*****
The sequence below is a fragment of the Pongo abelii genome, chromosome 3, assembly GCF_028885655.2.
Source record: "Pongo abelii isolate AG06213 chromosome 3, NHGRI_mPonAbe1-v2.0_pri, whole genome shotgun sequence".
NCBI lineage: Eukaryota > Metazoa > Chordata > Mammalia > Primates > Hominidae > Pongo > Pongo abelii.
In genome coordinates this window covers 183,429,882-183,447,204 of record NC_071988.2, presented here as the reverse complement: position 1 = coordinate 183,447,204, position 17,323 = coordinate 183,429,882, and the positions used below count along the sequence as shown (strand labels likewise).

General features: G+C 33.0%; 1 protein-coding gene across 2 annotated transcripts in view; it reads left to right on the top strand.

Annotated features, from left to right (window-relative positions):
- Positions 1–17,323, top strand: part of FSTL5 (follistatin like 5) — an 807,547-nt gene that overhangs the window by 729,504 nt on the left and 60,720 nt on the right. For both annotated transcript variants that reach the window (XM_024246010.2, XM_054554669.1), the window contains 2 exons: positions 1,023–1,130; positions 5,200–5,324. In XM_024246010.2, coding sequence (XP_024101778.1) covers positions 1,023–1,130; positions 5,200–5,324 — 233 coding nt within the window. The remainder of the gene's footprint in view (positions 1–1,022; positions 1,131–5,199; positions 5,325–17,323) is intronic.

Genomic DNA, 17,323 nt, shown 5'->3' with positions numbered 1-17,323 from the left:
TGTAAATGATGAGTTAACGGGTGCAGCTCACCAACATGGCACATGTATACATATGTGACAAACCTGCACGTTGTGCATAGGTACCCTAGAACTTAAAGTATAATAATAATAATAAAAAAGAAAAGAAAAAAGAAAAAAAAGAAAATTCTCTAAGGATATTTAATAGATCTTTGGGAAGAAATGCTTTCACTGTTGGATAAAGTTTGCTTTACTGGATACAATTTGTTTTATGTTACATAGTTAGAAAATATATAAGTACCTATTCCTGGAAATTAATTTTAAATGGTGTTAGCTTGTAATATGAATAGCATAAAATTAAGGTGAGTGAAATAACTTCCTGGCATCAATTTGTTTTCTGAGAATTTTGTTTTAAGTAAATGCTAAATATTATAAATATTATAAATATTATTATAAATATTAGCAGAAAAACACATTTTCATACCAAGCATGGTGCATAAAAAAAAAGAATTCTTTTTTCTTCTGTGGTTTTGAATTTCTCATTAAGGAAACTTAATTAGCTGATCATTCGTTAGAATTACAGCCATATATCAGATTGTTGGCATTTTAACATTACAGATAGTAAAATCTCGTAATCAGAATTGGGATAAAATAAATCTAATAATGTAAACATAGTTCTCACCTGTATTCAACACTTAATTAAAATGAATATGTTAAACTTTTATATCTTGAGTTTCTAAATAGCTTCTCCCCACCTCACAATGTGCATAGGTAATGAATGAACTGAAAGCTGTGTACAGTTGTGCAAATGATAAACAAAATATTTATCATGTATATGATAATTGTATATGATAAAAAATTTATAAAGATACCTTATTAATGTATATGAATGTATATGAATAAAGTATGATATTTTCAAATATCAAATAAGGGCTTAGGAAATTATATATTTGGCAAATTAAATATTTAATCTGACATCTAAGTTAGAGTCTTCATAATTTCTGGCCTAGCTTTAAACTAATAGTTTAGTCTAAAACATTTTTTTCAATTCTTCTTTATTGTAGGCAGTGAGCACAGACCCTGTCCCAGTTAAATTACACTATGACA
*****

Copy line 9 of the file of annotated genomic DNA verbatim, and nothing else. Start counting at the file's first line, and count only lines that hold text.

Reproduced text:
TGTAAATGATGAGTTAACGGGTGCAGCTCACCAACATGGCACATGTATACATATGTGACAAACCTGCACGTTGTGCATAGGTACCCTAGAACTTAAAGTATAATAATAATAATAAAAAAGAAAAGAAAAAAGAAAAAAAAGAAAATTCTCTAAGGATATTTAATAGATCTTTGGGAAGAAATGCTTTCACTGTTGGATAAAGTTTGCTTTACTGGATACAATTTGTTTTATGTTACATAGTTAGAAAATATATAAGTACCTATTCCTGGAAATTAATTTTAAATGGTGTTAGCTTGTAATATGAATAGCATAAAATTAAGGTGAGTGAAATAACTTCCTGGCATCAATTTGTTTTCTGAGAATTTTGTTTTAAGTAAATGCTAAATATTATAAATATTATAAATATTATTATAAATATTAGCAGAAAAACACATTTTCATACCAAGCATGGTGCATAAAAAAAAAGAATTCTTTTTTCTTCTGTGGTTTTGAATTTCTCATTAAGGAAACTTAATTAGCTGATCATTCGTTAGAATTACAGCCATATATCAGATTGTTGGCATTTTAACATTACAGATAGTAAAATCTCGTAATCAGAATTGGGATAAAATAAATCTAATAATGTAAACATAGTTCTCACCTGTATTCAACACTTAATTAAAATGAATATGTTAAACTTTTATATCTTGAGTTTCTAAATAGCTTCTCCCCACCTCACAATGTGCATAGGTAATGAATGAACTGAAAGCTGTGTACAGTTGTGCAAATGATAAACAAAATATTTATCATGTATATGATAATTGTATATGATAAAAAATTTATAAAGATACCTTATTAATGTATATGAATGTATATGAATAAAGTATGATATTTTCAAATATCAAATAAGGGCTTAGGAAATTATATATTTGGCAAATTAAATATTTAATCTGACATCTAAGTTAGAGTCTTCATAATTTCTGGCCTAGCTTTAAACTAATAGTTTAGTCTAAAACATTTTTTTCAATTCTTCTTTATTGTAGGCAGTGAGCACAGACCCTGTCCCAGTTAAATTACACTATGACA